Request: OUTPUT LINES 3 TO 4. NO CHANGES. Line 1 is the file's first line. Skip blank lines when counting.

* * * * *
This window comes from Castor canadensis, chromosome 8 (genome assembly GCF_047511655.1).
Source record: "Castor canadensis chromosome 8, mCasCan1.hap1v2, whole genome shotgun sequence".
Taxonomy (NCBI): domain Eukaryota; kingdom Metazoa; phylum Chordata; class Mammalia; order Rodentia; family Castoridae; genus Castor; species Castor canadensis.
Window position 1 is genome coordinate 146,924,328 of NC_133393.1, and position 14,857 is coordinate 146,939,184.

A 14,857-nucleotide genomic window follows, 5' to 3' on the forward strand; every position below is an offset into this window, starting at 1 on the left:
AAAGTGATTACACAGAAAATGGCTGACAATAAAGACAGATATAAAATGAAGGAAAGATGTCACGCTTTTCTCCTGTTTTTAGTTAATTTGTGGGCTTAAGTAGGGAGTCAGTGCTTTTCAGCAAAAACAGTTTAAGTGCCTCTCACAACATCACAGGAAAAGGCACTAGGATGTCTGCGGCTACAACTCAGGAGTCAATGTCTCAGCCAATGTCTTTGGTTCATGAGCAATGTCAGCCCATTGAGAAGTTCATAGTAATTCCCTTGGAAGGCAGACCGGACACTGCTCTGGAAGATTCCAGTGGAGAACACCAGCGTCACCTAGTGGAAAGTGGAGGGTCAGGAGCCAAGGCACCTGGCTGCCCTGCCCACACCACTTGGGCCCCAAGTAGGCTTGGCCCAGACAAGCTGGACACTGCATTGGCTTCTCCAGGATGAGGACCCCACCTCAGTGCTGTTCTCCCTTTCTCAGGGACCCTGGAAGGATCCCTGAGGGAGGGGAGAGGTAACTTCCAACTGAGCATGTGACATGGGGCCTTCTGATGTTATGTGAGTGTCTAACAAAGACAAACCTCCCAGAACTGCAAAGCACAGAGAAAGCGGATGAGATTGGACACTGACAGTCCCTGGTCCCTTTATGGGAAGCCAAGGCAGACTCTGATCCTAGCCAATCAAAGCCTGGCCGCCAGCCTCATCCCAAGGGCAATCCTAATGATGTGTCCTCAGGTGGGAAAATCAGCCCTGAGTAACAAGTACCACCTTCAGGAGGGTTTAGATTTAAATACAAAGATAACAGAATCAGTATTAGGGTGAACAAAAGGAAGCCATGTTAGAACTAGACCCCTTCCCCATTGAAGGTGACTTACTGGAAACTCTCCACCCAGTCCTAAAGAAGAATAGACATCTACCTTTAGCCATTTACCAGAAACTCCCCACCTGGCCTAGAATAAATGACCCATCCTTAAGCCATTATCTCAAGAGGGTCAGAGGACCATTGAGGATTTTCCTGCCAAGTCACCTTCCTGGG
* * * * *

Taxonomy (NCBI): domain Eukaryota; kingdom Metazoa; phylum Chordata; class Mammalia; order Rodentia; family Castoridae; genus Castor; species Castor canadensis.
Window position 1 is genome coordinate 146,924,328 of NC_133393.1, and position 14,857 is coordinate 146,939,184.